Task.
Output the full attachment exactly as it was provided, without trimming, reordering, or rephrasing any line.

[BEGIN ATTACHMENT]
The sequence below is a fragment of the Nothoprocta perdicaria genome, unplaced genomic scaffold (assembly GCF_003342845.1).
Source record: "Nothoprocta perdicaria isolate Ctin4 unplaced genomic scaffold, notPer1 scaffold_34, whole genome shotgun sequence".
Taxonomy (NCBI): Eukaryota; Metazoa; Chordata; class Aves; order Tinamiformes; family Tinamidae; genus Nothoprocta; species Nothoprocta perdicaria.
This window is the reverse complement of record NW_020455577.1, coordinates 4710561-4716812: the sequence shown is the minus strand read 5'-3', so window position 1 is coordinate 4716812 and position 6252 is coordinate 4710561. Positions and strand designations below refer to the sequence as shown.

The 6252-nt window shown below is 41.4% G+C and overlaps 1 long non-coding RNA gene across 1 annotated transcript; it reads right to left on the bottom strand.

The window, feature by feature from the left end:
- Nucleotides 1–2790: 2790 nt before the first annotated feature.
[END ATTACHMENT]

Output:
The sequence below is a fragment of the Nothoprocta perdicaria genome, unplaced genomic scaffold (assembly GCF_003342845.1).
Source record: "Nothoprocta perdicaria isolate Ctin4 unplaced genomic scaffold, notPer1 scaffold_34, whole genome shotgun sequence".
Taxonomy (NCBI): Eukaryota; Metazoa; Chordata; class Aves; order Tinamiformes; family Tinamidae; genus Nothoprocta; species Nothoprocta perdicaria.
This window is the reverse complement of record NW_020455577.1, coordinates 4710561-4716812: the sequence shown is the minus strand read 5'-3', so window position 1 is coordinate 4716812 and position 6252 is coordinate 4710561. Positions and strand designations below refer to the sequence as shown.

The 6252-nt window shown below is 41.4% G+C and overlaps 1 long non-coding RNA gene across 1 annotated transcript; it reads right to left on the bottom strand.

The window, feature by feature from the left end:
- Nucleotides 1–2790: 2790 nt before the first annotated feature.